Addressing CV Risk: What Clinicians Told Us

Medscape/ACC Survey

Megan Brooks


February 25, 2019

Editorial Collaboration

Medscape &

Although most cardiologists and other healthcare professionals agree that diet and lifestyle are important factors in cardiovascular (CV) risk reduction and should be discussed with patients, many say they lack the necessary tools to advise patients effectively, according to a survey conducted by Medscape in collaboration with the American College of Cardiology (ACC).

The ACC and American Heart Association will release a revised clinical practice guideline for primary cardiovascular disease prevention on March 17, 2019, during the ACC's 2019 Annual Scientific Session in New Orleans, Louisiana.

Medscape and ACC asked 621 full-time practicing clinicians involved in the diagnosis and/or treatment of patients with or at risk for cardiovascular disease (CVD) for their views on diet/lifestyle, hypertension, and type 2 diabetes. Responses came from 204 cardiologists; 101 endocrinologists; 166 primary care physicians (PCPs); and 150 allied healthcare professionals comprising nurse practitioners (NPs), physician assistants (PAs), and registered nurses (RNs).

Diet/Lifestyle Tools Lacking

Most healthcare professionals responding to the Medscape/ACC survey agree that they have a role to play in advising patients on diet and lifestyle factors to promote heart health. Overall, 81% of healthcare professionals say diet/lifestyle modification is the most important treatment for CV risk reduction, with slightly more PCPs (84%) and NPs/PAs/RNs (86%) holding this view than cardiologists (77%) and endocrinologists (77%).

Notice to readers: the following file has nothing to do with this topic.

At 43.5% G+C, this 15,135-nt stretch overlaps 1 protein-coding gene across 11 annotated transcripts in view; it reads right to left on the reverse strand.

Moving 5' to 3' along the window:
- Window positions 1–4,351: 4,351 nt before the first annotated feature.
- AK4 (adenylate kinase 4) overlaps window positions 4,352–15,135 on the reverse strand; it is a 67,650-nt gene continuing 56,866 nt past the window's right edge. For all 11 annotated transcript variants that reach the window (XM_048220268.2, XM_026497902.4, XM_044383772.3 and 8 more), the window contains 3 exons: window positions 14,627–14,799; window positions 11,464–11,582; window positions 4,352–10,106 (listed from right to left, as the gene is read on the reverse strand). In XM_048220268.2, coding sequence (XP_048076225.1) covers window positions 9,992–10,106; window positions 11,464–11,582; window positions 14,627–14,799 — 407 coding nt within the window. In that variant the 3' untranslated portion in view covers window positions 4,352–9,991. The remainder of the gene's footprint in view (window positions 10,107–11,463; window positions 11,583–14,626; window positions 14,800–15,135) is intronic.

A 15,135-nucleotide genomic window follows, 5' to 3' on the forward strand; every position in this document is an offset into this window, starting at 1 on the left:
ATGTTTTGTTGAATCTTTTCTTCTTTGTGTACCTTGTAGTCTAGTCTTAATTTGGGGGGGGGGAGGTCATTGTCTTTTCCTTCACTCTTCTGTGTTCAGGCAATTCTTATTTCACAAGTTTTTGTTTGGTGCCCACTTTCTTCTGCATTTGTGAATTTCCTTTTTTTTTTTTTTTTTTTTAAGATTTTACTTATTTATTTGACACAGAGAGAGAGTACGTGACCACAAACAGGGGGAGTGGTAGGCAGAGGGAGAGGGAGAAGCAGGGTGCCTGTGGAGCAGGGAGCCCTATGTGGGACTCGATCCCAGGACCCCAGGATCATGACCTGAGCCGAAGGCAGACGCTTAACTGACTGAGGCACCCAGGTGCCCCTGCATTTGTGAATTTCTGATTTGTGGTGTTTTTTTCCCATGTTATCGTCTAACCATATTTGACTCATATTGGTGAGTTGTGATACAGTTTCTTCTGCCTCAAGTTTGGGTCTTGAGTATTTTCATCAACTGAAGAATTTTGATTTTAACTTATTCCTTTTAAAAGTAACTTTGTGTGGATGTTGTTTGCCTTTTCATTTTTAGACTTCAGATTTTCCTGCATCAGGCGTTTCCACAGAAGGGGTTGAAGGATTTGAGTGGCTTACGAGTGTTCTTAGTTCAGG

However, only two thirds (66%) of all providers surveyed believe they have the necessary tools to make lifestyle recommendations to their patients. Allied healthcare professionals (74%) and endocrinologists (71%) were more comfortable with the tools they have to give diet/lifestyle advice than were PCPs (69%) or cardiologists (54%).

Overall, healthcare providers surveyed said that only about 10% of their obese patients are receiving a prescription drug to treat their obesity. Endocrinologists are most likely (18%) and cardiologists least likely (3%) to prescribe an antiobesity agent.

About one third of all providers say they always or frequently refer their obese patients to specialists for weight loss treatment. PCPs and NPs/PAs/RNs (34% each) are most likely to refer, and cardiologists (24%) and endocrinologists (21%) are least likely.

Diabetes Treatment

In treating patients with type 2 diabetes, less than half of all respondents said they rely on the 2018 American Diabetes Association (ADA) guidelines, ranging from 57% of endocrinologists to 28% of cardiologists. Not surprisingly, endocrinologists also commonly use the 2018 American Association of Clinical Endocrinologists Medical Guidelines for Clinical Practice (57%).

Close to 80% of endocrinologists surveyed routinely prescribe diabetes medication to lower CV risk among patients with type 2 diabetes, as do 64% of PCPs and 47% of NPs/PAs/RNs. Only a minority of cardiologists surveyed prescribe medication for diabetes (18%)—about 10% say they don't treat diabetes at all.